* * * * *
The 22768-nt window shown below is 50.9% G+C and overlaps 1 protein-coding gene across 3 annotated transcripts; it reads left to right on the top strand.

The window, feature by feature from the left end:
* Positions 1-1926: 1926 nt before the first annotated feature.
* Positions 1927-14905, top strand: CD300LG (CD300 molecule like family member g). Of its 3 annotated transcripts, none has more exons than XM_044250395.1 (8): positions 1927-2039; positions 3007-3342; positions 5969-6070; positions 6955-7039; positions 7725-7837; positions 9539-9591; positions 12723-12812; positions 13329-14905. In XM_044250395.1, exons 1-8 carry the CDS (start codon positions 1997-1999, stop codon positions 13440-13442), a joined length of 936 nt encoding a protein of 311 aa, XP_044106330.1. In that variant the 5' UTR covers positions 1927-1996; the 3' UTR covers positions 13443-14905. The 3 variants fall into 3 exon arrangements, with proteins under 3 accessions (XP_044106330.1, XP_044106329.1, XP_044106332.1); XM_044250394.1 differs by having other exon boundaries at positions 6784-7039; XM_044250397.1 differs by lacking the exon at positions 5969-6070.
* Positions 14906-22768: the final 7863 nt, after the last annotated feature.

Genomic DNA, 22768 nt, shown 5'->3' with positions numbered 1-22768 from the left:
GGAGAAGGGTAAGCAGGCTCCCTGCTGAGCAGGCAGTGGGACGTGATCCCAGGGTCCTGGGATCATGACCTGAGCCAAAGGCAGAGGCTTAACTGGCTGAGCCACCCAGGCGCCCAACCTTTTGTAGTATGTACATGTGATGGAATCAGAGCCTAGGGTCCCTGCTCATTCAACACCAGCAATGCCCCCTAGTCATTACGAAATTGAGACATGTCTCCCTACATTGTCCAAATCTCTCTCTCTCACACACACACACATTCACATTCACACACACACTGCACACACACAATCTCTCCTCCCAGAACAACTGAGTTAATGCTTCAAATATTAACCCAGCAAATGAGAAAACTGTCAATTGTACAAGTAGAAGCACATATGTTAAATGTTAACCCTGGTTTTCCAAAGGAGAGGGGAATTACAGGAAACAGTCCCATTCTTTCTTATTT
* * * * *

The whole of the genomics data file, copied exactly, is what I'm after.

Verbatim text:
The 22768-nt window shown below is 50.9% G+C and overlaps 1 protein-coding gene across 3 annotated transcripts; it reads left to right on the top strand.

The window, feature by feature from the left end:
* Positions 1-1926: 1926 nt before the first annotated feature.
* Positions 1927-14905, top strand: CD300LG (CD300 molecule like family member g). Of its 3 annotated transcripts, none has more exons than XM_044250395.1 (8): positions 1927-2039; positions 3007-3342; positions 5969-6070; positions 6955-7039; positions 7725-7837; positions 9539-9591; positions 12723-12812; positions 13329-14905. In XM_044250395.1, exons 1-8 carry the CDS (start codon positions 1997-1999, stop codon positions 13440-13442), a joined length of 936 nt encoding a protein of 311 aa, XP_044106330.1. In that variant the 5' UTR covers positions 1927-1996; the 3' UTR covers positions 13443-14905. The 3 variants fall into 3 exon arrangements, with proteins under 3 accessions (XP_044106330.1, XP_044106329.1, XP_044106332.1); XM_044250394.1 differs by having other exon boundaries at positions 6784-7039; XM_044250397.1 differs by lacking the exon at positions 5969-6070.
* Positions 14906-22768: the final 7863 nt, after the last annotated feature.

Genomic DNA, 22768 nt, shown 5'->3' with positions numbered 1-22768 from the left:
GGAGAAGGGTAAGCAGGCTCCCTGCTGAGCAGGCAGTGGGACGTGATCCCAGGGTCCTGGGATCATGACCTGAGCCAAAGGCAGAGGCTTAACTGGCTGAGCCACCCAGGCGCCCAACCTTTTGTAGTATGTACATGTGATGGAATCAGAGCCTAGGGTCCCTGCTCATTCAACACCAGCAATGCCCCCTAGTCATTACGAAATTGAGACATGTCTCCCTACATTGTCCAAATCTCTCTCTCTCACACACACACACATTCACATTCACACACACACTGCACACACACAATCTCTCCTCCCAGAACAACTGAGTTAATGCTTCAAATATTAACCCAGCAAATGAGAAAACTGTCAATTGTACAAGTAGAAGCACATATGTTAAATGTTAACCCTGGTTTTCCAAAGGAGAGGGGAATTACAGGAAACAGTCCCATTCTTTCTTATTT